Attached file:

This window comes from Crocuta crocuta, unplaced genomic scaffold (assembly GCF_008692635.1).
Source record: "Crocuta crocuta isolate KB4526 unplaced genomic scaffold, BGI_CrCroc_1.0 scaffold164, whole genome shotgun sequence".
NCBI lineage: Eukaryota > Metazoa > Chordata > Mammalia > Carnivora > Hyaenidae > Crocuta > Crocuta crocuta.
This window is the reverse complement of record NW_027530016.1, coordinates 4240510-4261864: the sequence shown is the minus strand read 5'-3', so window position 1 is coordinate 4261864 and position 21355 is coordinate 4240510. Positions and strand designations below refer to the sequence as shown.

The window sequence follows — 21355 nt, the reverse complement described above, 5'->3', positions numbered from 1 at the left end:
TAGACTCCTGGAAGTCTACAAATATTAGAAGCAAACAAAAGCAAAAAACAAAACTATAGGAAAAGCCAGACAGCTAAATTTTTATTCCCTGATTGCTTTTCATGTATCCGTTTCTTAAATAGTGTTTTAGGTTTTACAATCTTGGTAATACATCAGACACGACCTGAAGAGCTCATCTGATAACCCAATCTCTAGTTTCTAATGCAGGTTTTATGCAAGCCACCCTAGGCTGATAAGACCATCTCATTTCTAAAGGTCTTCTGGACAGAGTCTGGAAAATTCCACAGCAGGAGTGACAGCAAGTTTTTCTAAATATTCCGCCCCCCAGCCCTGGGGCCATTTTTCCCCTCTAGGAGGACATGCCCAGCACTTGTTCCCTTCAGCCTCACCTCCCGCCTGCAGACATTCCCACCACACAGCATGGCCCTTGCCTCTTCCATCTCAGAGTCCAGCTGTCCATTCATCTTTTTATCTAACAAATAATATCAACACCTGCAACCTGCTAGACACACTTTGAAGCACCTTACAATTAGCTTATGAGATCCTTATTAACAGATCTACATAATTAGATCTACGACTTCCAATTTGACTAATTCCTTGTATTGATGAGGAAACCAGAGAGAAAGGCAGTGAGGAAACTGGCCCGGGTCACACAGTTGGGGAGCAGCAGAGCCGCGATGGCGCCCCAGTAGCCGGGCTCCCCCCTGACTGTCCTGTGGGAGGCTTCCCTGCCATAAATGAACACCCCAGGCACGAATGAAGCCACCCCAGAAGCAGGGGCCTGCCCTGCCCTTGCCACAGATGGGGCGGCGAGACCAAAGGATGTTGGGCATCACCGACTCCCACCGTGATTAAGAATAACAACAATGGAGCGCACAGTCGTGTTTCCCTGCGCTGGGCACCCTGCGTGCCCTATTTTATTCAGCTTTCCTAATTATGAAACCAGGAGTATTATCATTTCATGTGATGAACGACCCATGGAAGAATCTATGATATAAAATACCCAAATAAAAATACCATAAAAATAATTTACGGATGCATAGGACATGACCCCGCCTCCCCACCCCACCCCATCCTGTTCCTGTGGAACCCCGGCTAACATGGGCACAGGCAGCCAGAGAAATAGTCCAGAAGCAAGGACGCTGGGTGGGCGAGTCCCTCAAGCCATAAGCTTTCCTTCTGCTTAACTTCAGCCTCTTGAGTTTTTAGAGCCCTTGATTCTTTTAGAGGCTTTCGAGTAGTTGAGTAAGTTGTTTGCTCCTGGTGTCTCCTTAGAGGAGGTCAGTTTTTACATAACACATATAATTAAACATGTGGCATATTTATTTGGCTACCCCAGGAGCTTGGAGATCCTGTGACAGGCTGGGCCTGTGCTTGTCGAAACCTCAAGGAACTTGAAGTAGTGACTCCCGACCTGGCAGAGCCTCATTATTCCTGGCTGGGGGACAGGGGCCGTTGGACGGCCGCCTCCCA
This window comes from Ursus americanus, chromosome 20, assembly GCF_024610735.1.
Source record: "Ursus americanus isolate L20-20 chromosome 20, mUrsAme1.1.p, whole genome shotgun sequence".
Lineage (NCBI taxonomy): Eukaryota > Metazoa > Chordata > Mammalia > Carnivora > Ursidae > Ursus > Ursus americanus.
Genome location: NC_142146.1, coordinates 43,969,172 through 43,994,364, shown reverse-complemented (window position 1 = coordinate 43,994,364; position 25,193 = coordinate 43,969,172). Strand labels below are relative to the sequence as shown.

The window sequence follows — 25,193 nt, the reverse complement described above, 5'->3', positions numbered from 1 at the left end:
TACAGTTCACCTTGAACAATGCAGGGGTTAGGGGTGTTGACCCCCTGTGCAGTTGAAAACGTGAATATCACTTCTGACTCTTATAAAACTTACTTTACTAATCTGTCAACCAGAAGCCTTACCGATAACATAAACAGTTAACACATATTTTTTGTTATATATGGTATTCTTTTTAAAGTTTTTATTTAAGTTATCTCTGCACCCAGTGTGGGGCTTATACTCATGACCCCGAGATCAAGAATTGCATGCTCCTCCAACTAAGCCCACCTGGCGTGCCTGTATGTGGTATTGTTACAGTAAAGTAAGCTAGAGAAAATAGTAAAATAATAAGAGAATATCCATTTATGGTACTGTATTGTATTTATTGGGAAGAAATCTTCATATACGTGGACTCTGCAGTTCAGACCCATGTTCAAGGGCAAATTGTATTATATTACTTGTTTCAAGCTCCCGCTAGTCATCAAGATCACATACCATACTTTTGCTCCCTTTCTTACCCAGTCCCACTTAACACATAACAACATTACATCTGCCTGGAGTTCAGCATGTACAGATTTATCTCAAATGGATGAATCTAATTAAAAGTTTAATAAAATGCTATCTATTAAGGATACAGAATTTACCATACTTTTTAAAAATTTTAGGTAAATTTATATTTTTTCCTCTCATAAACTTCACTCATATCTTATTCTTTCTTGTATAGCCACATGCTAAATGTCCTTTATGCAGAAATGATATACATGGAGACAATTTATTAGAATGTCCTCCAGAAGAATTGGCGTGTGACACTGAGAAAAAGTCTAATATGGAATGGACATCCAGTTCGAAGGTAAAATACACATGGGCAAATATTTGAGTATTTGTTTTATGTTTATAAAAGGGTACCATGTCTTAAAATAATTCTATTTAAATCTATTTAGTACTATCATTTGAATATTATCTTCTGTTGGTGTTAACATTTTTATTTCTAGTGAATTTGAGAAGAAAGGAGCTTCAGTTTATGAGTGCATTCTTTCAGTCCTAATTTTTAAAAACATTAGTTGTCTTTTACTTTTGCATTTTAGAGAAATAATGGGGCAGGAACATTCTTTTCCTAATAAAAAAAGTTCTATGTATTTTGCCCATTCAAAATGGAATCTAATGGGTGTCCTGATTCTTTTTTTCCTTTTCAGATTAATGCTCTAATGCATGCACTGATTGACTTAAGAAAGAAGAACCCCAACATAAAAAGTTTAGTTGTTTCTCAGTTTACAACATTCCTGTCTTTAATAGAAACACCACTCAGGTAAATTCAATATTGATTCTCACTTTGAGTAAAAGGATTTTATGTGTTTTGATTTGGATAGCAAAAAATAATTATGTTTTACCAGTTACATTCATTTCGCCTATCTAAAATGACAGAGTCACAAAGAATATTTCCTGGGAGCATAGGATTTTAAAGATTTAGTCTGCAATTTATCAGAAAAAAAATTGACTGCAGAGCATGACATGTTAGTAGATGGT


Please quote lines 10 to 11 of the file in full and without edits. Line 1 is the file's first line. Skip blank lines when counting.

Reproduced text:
Genome location: NC_142146.1, coordinates 43,969,172 through 43,994,364, shown reverse-complemented (window position 1 = coordinate 43,994,364; position 25,193 = coordinate 43,969,172). Strand labels below are relative to the sequence as shown.

The window sequence follows — 25,193 nt, the reverse complement described above, 5'->3', positions numbered from 1 at the left end: